Carlo Fontana and the Origins of the Architectural Monograph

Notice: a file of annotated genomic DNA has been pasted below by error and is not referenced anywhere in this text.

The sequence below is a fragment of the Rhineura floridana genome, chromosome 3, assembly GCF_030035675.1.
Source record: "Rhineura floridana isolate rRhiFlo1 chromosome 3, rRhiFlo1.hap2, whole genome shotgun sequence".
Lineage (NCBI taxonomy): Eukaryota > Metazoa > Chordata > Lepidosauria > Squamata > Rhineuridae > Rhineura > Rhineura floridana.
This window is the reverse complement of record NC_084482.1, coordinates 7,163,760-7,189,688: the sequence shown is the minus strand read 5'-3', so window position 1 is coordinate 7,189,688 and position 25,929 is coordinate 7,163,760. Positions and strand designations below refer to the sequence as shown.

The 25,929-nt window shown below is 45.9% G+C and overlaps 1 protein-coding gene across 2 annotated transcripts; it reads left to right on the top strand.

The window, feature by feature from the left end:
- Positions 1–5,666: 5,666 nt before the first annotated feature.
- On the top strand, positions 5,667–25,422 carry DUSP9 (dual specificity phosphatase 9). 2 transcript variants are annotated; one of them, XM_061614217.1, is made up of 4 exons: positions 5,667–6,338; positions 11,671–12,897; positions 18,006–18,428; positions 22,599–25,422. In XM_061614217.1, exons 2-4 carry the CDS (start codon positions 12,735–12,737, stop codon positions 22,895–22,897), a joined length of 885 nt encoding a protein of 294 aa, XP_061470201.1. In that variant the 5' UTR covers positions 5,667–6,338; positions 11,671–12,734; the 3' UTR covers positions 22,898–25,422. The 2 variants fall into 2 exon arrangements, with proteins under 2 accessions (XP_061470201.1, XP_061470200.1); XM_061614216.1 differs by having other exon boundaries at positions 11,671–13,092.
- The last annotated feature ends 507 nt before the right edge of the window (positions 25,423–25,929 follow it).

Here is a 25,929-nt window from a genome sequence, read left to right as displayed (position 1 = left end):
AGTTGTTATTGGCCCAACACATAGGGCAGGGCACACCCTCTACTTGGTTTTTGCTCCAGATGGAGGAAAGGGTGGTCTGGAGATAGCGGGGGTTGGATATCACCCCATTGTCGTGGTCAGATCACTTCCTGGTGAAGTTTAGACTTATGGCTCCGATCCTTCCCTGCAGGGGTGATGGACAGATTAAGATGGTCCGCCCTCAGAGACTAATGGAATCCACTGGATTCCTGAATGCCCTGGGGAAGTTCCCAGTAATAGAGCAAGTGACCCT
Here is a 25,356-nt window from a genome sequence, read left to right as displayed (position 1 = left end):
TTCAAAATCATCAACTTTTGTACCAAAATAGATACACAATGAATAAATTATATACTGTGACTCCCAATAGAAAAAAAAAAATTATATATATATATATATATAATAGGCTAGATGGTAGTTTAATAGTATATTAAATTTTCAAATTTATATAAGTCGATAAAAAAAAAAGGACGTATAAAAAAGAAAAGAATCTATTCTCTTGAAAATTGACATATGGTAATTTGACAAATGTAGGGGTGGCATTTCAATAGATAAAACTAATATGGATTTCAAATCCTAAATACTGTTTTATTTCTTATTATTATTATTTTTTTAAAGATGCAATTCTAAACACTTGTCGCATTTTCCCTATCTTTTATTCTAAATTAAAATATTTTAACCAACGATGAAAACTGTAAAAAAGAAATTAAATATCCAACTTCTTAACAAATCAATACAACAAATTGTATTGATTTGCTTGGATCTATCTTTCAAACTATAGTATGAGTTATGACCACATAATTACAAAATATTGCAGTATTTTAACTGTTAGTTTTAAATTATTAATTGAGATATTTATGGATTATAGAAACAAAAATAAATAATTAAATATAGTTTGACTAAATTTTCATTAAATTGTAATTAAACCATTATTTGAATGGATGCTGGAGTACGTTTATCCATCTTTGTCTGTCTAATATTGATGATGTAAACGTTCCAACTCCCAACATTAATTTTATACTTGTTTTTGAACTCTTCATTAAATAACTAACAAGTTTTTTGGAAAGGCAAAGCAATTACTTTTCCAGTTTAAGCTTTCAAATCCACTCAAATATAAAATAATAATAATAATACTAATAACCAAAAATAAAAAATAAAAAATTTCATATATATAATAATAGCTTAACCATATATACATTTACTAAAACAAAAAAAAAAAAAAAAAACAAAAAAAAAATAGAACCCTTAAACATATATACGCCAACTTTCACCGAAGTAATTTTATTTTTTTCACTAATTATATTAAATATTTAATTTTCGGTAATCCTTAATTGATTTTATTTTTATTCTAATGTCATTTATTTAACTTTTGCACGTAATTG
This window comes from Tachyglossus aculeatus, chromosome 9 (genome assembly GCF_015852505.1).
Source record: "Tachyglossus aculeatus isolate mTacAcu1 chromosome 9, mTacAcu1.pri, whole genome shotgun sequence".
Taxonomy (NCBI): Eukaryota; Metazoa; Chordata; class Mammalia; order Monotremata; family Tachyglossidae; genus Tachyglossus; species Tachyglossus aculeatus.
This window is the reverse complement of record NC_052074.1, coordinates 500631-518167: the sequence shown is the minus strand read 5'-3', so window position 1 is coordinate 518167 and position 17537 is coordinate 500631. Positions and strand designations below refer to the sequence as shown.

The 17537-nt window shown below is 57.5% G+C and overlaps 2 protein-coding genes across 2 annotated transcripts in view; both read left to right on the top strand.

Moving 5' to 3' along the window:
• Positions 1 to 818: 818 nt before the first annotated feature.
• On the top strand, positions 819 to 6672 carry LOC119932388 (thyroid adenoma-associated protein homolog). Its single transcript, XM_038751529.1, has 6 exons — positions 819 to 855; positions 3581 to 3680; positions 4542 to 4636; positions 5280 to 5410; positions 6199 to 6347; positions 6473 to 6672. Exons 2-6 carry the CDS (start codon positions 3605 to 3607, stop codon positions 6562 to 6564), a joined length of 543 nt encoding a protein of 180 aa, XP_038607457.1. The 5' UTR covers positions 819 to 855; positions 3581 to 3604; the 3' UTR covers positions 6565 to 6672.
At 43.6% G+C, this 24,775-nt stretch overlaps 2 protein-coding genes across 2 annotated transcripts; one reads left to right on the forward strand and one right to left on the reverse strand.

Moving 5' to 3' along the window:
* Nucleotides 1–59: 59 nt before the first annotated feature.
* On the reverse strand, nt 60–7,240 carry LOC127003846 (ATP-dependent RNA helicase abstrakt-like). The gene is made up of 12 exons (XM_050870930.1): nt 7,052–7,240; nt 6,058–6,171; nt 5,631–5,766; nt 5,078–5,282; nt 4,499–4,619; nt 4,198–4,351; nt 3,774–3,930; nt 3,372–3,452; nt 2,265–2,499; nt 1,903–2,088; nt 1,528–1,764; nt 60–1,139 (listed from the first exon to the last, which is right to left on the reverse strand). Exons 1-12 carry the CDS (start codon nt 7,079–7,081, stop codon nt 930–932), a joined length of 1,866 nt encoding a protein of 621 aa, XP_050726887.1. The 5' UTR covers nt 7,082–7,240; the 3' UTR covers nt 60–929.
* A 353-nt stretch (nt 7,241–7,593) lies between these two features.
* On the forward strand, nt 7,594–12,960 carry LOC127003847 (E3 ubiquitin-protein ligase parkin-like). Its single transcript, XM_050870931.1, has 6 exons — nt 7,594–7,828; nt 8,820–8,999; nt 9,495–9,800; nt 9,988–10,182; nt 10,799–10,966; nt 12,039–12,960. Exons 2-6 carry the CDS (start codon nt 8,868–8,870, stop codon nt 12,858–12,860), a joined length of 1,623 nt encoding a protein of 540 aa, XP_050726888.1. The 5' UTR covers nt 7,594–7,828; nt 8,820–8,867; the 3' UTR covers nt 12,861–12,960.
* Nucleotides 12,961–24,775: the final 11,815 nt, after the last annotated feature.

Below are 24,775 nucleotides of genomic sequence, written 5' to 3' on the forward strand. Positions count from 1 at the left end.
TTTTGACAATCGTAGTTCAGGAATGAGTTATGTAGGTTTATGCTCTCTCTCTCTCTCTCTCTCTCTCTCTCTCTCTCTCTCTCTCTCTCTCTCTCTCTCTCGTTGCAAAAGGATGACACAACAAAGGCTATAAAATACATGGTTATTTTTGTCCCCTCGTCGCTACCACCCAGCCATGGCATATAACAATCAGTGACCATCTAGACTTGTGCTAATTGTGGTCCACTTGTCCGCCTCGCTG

Relatively little is known about the engineer, architect, and publisher named Carlo Fontana. Having moved to Rome at the age of twelve, there is not much to be said about those first years of his life. We do know that shortly after coming to Rome, he began studying under Giovanni Maria Bolino, an independent master mason. From this point, the young Fontana maintained a consistent trajectory in his architectural and engineering education by working beneath Pietro da Cortona and Gian Lorenzo Bernini. Both capomaestri may have inspired Fontana to transition from his role as engineer and architect, focused on the more technical aspects of building, in particular an early form of hydraulic engineering, to publisher-architect, by focusing on the more aesthetic aspect of architecture and the ability to publish his unique scenographic conceptions. Specifically, this is seen in a growing trend in what would become known as the architectural monograph in the 20th century. It is important that we define what exactly an architectural monograph is, and how it differs from other architectural publications of this period, before we begin looking at Carlo Fontana’s publications.